The work climate for employees post COVID 19.

The global work climate and employee workplace has arguably undergone some of the biggest changes over the past few years since the Industrial Revolution! . Remote working, for example, has become widespread and more dominant in most industries throughout the globe.
16 Jun 23 | Serbia
NKO Partners
Danica Milić
Petar Orlić

Serbia is no exception to this rule and has seen a significant change in the way by in which employees work, the current workplace and the types of job which are in demand.

Remote work/working from home has been a primary discussion point over the last few years. Remote work models have become widespread and even dominant in some industries, not only due to technical progress but also because of the COVID-19 pandemic. In particular, the IT industry has seen the wide adoption of remote work, with employers making efforts to accommodate employees who prefer this model, allowing them to work from home or other locations.

At the same time, the rise of remote work has also raised legal concerns, such as how to regulate it in contracts, how to manage working hours and supervision, and how to address health and safety issues.

Additionally, there are concerns about the utilization of work-related tools and equipment, as well as reimbursement of associated costs. These concerns highlight the need for organizations to carefully consider and internally regulate the legal implications of remote work, especially as, although permitted, the law in Serbia lacks clear and precise regulations on remote work. For example, regarding health and safety, it is the employer’s responsibility to ensure a safe workplace for employees, but specific provisions should be included to clarify that employees are also responsible for maintaining a safe and distraction-free home working environment.

Post-pandemic, some companies in Serbia have found the need for organizational changes, including restructuring and redundancy procedures. Lawyers have been frequently involved in creating redundancy programs for various companies over the past six months. In addition to assisting with redundancy programs, we have also seen an increase in the need to help companies to explore alternative options for certain employees before letting them go. This includes considering measures required by law, such as finding other types of employment within the company, or helping employees change their qualifications through seminars, and courses to transition to another company with different requirements.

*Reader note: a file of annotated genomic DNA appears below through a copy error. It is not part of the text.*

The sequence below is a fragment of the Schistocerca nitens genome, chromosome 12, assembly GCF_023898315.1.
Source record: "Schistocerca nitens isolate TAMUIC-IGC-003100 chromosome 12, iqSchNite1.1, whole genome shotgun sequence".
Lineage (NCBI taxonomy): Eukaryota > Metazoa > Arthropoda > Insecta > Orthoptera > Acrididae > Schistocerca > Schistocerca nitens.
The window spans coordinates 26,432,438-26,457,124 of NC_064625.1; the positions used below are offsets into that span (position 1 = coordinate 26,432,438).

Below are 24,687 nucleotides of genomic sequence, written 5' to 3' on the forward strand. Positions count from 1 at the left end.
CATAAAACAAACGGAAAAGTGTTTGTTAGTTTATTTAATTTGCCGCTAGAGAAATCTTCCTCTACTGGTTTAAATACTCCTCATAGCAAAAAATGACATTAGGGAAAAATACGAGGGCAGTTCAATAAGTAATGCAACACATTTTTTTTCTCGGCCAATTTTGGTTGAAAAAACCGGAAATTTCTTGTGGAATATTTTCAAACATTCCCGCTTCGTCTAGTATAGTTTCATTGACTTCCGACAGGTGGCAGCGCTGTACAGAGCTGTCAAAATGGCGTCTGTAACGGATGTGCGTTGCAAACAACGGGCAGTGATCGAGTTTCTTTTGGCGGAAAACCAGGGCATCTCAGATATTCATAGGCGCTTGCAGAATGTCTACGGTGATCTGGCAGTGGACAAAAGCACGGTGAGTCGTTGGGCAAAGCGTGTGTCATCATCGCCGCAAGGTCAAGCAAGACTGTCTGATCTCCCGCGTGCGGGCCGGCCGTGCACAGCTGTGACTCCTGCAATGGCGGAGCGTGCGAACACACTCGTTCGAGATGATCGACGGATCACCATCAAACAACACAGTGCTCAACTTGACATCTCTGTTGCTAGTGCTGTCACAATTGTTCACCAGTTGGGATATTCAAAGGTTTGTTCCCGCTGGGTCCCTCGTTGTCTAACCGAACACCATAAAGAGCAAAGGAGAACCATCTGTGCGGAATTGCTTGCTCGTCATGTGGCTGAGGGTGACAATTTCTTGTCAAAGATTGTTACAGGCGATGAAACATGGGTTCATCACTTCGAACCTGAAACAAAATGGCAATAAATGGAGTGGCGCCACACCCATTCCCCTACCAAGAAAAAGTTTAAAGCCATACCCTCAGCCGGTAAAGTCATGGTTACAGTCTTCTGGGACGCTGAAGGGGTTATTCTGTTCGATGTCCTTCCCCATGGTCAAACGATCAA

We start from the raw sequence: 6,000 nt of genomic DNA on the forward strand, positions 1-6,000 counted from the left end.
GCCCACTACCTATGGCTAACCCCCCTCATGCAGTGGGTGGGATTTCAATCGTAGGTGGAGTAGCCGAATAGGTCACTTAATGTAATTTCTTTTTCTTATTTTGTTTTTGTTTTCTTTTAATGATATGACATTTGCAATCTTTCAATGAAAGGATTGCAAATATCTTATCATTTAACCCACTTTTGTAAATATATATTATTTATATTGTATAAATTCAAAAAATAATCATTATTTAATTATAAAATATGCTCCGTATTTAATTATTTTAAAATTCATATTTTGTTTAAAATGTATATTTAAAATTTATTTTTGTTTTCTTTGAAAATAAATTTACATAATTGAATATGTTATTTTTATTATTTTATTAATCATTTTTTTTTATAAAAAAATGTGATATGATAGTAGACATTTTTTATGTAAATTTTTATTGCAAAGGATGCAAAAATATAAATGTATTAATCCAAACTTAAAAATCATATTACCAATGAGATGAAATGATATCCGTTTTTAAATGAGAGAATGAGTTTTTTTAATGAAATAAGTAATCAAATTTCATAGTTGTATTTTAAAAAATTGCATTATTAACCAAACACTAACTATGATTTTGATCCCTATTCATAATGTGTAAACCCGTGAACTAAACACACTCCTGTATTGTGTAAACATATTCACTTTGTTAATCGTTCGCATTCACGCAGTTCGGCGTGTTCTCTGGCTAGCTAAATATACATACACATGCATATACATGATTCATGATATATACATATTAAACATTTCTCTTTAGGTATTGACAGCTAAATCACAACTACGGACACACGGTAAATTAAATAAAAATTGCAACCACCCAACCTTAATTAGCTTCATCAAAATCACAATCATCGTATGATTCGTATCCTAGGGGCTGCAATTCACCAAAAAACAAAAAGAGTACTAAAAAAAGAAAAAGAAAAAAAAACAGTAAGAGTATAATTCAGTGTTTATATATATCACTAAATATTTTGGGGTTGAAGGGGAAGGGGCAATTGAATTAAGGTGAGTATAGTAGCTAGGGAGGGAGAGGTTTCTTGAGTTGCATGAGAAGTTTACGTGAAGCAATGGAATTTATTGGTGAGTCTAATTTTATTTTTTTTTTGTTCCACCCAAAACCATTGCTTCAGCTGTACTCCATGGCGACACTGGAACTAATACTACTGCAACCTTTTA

Despite companies’ efforts to find work layoffs have still been necessary in some cases. The most significant layoffs have been observed in production companies working with non-essential commodities. The implementation of upgraded technologies has resulted in reduced demand for labour on new machines, leading to workforce reductions in these industries.

In spite of this, the construction sector has shown potential for employment opportunities. There has been an influx of workers from different continents coming to Serbia to seek employment in construction and transportation, such as construction site workers or drivers for the transport industry. A number of Serbian workers have left for Western countries, creating opportunities for foreign workers in these areas.

Finally, the IT industry in Serbia has been experiencing growth and expansion, providing additional employment opportunities for individuals with relevant skills and qualifications. It is common to come across Digital Nomads in Serbia who take advantage of the excellent internet infrastructure and appealing tax structure. Despite the challenges faced by certain industries, there are still areas where employment opportunities can be found and pursued in Serbia.